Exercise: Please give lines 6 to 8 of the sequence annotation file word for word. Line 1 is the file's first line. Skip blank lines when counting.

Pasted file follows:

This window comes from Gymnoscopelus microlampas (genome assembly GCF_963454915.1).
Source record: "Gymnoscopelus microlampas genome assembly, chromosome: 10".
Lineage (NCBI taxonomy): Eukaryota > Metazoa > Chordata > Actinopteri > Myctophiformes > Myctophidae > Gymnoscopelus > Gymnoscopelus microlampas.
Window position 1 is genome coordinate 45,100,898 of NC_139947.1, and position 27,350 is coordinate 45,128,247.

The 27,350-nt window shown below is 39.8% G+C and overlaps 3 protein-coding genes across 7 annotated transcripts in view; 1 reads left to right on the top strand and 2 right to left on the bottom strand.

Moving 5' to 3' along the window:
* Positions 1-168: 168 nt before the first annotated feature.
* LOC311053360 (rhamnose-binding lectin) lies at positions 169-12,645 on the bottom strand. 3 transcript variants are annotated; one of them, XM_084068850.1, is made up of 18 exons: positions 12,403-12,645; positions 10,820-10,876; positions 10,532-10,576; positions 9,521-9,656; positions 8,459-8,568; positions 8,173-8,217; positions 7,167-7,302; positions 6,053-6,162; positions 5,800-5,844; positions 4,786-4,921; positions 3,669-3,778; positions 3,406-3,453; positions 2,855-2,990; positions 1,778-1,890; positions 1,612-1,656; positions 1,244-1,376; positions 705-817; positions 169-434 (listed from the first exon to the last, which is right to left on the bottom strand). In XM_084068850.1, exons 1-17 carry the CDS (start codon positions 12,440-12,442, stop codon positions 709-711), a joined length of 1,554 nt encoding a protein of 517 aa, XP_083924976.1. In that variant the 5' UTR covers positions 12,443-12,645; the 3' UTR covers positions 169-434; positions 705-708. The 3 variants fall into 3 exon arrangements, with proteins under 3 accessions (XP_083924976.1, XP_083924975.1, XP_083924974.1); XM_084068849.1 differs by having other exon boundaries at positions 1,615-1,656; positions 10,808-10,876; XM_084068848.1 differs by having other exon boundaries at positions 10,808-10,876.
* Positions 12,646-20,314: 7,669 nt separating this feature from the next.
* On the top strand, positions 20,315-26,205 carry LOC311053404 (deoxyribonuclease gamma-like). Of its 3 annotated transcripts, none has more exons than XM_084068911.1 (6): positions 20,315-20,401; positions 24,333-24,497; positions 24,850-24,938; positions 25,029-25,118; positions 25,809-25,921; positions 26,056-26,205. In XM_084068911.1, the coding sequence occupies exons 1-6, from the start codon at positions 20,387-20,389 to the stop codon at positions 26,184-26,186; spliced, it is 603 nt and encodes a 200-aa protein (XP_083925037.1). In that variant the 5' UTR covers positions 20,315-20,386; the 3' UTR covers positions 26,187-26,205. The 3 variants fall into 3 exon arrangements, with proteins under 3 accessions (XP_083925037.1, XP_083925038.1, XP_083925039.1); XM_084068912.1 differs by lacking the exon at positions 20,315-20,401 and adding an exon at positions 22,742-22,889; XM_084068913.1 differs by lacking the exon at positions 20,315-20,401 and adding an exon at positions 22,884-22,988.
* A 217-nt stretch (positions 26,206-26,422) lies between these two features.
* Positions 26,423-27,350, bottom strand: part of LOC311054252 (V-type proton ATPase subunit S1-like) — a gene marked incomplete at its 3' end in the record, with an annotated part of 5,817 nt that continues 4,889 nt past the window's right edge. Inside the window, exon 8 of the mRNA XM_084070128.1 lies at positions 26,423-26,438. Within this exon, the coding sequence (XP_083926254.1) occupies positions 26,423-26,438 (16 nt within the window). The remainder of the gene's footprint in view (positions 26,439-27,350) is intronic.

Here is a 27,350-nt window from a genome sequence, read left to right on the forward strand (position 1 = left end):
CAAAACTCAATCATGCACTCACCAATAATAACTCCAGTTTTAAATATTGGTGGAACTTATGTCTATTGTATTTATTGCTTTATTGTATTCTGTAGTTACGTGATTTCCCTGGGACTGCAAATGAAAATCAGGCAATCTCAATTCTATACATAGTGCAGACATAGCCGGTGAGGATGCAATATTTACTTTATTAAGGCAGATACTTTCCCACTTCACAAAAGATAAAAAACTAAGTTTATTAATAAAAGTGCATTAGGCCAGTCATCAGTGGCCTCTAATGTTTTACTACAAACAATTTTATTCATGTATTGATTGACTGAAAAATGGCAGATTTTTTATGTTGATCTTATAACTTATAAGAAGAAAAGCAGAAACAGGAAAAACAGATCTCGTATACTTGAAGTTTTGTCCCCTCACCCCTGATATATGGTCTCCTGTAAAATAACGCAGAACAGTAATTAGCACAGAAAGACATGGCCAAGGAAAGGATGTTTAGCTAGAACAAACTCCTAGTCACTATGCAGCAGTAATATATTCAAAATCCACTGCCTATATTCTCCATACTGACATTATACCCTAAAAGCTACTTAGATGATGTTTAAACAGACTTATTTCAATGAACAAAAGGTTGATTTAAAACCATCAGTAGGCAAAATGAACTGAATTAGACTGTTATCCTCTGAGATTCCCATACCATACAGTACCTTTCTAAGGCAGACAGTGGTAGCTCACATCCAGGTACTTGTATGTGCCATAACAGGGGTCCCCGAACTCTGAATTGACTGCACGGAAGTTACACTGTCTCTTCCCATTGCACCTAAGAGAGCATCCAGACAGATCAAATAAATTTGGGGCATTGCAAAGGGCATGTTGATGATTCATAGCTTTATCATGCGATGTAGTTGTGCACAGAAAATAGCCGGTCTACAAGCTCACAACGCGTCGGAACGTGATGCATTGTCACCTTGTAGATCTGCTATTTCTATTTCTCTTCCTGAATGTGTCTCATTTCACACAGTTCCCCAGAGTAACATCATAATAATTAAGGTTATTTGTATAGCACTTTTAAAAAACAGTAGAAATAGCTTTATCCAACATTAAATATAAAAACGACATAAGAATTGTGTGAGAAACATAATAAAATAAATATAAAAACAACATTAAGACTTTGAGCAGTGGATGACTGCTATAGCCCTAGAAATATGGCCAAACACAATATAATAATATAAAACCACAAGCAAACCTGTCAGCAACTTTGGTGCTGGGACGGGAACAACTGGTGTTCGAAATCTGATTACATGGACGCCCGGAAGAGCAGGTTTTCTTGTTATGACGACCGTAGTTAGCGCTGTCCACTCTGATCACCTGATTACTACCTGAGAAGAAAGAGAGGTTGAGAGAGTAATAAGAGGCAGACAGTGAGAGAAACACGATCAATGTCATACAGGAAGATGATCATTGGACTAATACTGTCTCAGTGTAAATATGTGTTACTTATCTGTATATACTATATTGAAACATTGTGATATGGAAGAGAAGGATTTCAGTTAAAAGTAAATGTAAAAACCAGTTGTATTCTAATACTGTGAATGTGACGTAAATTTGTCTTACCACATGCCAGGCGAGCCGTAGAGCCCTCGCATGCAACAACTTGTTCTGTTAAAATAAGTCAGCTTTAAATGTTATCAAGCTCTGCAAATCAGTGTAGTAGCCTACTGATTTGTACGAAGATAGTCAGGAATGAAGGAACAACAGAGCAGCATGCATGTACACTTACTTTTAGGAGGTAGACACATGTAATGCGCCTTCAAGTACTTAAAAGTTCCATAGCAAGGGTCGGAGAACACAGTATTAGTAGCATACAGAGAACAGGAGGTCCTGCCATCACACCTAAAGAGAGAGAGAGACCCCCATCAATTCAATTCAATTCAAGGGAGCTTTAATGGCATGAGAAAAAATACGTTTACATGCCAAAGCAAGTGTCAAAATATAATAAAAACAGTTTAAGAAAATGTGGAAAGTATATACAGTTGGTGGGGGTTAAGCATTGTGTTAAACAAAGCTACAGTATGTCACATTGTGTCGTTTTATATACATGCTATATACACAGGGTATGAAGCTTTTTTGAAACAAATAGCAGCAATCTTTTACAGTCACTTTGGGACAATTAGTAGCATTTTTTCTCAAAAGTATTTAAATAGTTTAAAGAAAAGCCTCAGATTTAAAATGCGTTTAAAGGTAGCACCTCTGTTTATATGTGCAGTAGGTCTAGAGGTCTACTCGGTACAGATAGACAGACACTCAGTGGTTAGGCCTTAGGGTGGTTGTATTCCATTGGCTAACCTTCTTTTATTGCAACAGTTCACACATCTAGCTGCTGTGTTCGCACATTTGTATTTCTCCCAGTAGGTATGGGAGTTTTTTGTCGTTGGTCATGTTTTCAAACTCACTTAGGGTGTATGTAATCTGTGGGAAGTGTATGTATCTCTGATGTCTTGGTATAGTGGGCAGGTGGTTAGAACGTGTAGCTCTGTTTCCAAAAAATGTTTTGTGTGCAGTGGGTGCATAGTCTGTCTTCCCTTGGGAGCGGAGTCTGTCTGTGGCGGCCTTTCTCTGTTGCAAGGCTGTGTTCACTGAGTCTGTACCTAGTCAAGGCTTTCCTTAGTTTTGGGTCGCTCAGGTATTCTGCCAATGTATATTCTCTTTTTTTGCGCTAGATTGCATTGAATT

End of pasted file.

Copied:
Moving 5' to 3' along the window:
* Positions 1-168: 168 nt before the first annotated feature.
* LOC311053360 (rhamnose-binding lectin) lies at positions 169-12,645 on the bottom strand. 3 transcript variants are annotated; one of them, XM_084068850.1, is made up of 18 exons: positions 12,403-12,645; positions 10,820-10,876; positions 10,532-10,576; positions 9,521-9,656; positions 8,459-8,568; positions 8,173-8,217; positions 7,167-7,302; positions 6,053-6,162; positions 5,800-5,844; positions 4,786-4,921; positions 3,669-3,778; positions 3,406-3,453; positions 2,855-2,990; positions 1,778-1,890; positions 1,612-1,656; positions 1,244-1,376; positions 705-817; positions 169-434 (listed from the first exon to the last, which is right to left on the bottom strand). In XM_084068850.1, exons 1-17 carry the CDS (start codon positions 12,440-12,442, stop codon positions 709-711), a joined length of 1,554 nt encoding a protein of 517 aa, XP_083924976.1. In that variant the 5' UTR covers positions 12,443-12,645; the 3' UTR covers positions 169-434; positions 705-708. The 3 variants fall into 3 exon arrangements, with proteins under 3 accessions (XP_083924976.1, XP_083924975.1, XP_083924974.1); XM_084068849.1 differs by having other exon boundaries at positions 1,615-1,656; positions 10,808-10,876; XM_084068848.1 differs by having other exon boundaries at positions 10,808-10,876.